Aims The optimal timing for pulmonary valve replacement in asymptomatic patients with repaired Tetralogy of Fallot (rTOF) and pulmonary regurgitation remains uncertain but is often guided by increases in right ventricular (RV) end-diastolic volume. As cardiopulmonary exercise testing (CPET) performance is a strong prognostic indicator, we assessed which cardiovascular magnetic resonance (CMR) parameters correlate with reductions in exercise capacity to potentially improve identification of high-risk patients. Methods and results In all, 163 patients with rTOF (mean age 24.5 ± 10.2 years) who had previously undergone CMR and standardized CPET protocols were included. The indexed right and left ventricular end-diastolic volumes (RVEDVi, LVEDVi), right and left ventricular ejection fractions (RVEF, LVEF), indexed RV stroke volume (RVSVi), and pulmonary regurgitant fraction (PRF) were quantified by CMR and correlated with CPET-determined peak oxygen consumption (VO2) or peak work. On univariable analysis, there was no significant correlation between RVEDVi and PRF with peak VO2 or peak work (% Jones-predicted). In contrast, RVEF and RVSVi had significant correlations with both peak VO2 and peak work that remained significant on multivariable analysis. For a previously established prognostic peak VO2 threshold of <27 mL/kg/min, receiver-operating characteristic curve analysis demonstrated a Harrell's c of 0.70 for RVEF (95% confidence interval 0.61-0.79) with a sensitivity of 88% for RVEF <40%. Conclusion In rTOF, CMR indices of RV systolic function are better predictors of CPET performance than RV size. An RVEF <40% may be useful to identify prognostically significant reductions in exercise capacity in patients with varying degrees of RV dilatation.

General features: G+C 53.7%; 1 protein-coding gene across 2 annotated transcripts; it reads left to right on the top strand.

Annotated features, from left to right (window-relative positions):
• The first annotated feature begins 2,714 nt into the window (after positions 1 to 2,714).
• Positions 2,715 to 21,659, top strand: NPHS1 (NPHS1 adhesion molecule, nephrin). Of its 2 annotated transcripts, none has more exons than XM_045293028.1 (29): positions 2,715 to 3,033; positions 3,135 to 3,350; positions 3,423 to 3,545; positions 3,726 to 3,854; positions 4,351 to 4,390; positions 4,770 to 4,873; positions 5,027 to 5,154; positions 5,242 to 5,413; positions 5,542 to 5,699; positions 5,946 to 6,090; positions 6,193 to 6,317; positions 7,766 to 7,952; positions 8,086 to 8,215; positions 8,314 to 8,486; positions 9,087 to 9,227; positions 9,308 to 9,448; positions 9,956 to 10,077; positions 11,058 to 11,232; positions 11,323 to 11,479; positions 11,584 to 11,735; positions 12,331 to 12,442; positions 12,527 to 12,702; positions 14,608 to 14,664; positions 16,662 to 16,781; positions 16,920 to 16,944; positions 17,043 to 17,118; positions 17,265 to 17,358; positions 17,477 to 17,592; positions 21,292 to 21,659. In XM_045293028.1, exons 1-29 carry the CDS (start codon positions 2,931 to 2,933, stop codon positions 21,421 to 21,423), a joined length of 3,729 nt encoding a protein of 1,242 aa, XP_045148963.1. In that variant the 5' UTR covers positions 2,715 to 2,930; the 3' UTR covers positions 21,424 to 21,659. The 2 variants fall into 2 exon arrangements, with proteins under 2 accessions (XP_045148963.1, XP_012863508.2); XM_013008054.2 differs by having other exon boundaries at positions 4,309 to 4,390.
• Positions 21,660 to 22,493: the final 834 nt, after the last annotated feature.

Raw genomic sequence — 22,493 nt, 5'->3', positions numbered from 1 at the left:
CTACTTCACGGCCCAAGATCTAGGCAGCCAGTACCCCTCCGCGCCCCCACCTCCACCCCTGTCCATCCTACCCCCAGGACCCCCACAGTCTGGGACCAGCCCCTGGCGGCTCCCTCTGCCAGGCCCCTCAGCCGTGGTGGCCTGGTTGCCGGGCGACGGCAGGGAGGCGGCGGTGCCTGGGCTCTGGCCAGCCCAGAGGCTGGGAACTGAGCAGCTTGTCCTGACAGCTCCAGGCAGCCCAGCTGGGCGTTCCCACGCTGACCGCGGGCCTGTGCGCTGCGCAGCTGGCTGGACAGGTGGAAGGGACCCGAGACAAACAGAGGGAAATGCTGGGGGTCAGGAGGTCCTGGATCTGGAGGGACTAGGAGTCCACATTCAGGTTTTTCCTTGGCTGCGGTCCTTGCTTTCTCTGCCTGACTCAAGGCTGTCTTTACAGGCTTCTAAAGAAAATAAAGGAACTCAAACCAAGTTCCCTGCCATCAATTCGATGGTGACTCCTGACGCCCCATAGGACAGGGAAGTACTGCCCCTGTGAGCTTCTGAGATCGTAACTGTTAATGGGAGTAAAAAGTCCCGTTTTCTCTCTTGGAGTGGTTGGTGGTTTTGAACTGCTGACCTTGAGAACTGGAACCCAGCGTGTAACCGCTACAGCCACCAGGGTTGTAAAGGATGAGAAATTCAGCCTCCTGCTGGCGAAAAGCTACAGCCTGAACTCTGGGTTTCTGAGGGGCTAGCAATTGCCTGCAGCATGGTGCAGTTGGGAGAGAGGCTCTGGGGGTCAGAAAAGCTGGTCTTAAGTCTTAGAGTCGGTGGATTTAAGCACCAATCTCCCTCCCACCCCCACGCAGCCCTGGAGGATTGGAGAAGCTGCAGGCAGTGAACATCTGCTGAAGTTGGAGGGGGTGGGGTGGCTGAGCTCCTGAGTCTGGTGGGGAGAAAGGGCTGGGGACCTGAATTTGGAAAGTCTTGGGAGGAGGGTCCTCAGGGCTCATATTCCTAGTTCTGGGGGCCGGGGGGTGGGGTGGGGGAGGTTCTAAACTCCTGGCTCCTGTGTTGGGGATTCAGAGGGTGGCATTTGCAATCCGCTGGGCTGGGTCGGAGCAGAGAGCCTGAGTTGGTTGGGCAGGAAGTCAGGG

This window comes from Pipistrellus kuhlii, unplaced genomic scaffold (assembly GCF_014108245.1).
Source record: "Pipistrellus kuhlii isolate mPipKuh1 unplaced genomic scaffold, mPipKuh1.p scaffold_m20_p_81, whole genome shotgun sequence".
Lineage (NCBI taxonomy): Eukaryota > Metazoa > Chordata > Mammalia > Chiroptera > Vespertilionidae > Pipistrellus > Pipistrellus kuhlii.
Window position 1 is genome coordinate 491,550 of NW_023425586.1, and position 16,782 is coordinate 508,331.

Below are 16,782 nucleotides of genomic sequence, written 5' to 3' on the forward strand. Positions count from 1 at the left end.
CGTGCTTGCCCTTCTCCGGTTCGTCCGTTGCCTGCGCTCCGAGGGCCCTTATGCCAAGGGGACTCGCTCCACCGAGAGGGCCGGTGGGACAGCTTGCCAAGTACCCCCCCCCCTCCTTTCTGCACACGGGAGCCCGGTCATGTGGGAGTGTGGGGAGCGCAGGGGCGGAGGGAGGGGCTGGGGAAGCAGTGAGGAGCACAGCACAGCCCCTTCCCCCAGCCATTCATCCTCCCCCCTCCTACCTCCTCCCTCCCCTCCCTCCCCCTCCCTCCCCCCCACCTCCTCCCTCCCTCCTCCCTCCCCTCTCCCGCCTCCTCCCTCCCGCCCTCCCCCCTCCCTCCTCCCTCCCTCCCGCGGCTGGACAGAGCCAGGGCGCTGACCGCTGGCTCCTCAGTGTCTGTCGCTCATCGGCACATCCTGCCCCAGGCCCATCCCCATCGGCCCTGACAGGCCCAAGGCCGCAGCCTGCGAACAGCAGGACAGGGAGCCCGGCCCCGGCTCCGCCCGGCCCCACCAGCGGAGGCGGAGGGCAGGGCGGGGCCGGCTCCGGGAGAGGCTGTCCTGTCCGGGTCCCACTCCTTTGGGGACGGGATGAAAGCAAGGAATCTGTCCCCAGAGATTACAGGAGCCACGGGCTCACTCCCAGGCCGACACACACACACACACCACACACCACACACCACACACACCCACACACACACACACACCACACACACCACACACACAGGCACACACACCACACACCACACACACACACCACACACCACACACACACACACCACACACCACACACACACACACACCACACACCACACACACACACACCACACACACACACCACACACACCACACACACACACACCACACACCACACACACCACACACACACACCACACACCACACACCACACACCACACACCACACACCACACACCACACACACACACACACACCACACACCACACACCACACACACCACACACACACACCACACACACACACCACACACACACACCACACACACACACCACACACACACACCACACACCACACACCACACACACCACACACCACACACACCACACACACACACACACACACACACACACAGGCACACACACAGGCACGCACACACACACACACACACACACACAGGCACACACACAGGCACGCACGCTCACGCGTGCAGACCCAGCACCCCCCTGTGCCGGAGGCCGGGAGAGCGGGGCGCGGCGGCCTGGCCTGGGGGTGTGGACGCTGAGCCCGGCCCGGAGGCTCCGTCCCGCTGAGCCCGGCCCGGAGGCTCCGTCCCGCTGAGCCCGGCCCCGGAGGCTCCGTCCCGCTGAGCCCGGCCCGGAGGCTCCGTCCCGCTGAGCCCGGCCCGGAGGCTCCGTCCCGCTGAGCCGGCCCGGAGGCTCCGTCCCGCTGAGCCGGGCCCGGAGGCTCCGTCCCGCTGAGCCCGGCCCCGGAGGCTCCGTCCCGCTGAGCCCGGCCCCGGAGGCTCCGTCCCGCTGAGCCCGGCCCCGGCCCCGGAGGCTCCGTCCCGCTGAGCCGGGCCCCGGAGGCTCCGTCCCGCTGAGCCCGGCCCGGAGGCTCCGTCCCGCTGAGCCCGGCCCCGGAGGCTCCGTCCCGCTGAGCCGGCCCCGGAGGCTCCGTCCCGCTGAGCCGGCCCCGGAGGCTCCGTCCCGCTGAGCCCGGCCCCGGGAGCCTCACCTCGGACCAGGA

- Cardiopulmonary exercise testing
- Cardiovascular magnetic resonance
- Tetralogy of Fallot
- Ventricular function
ASJC Scopus subject areas
- Radiology Nuclear Medicine and imaging
- Cardiology and Cardiovascular Medicine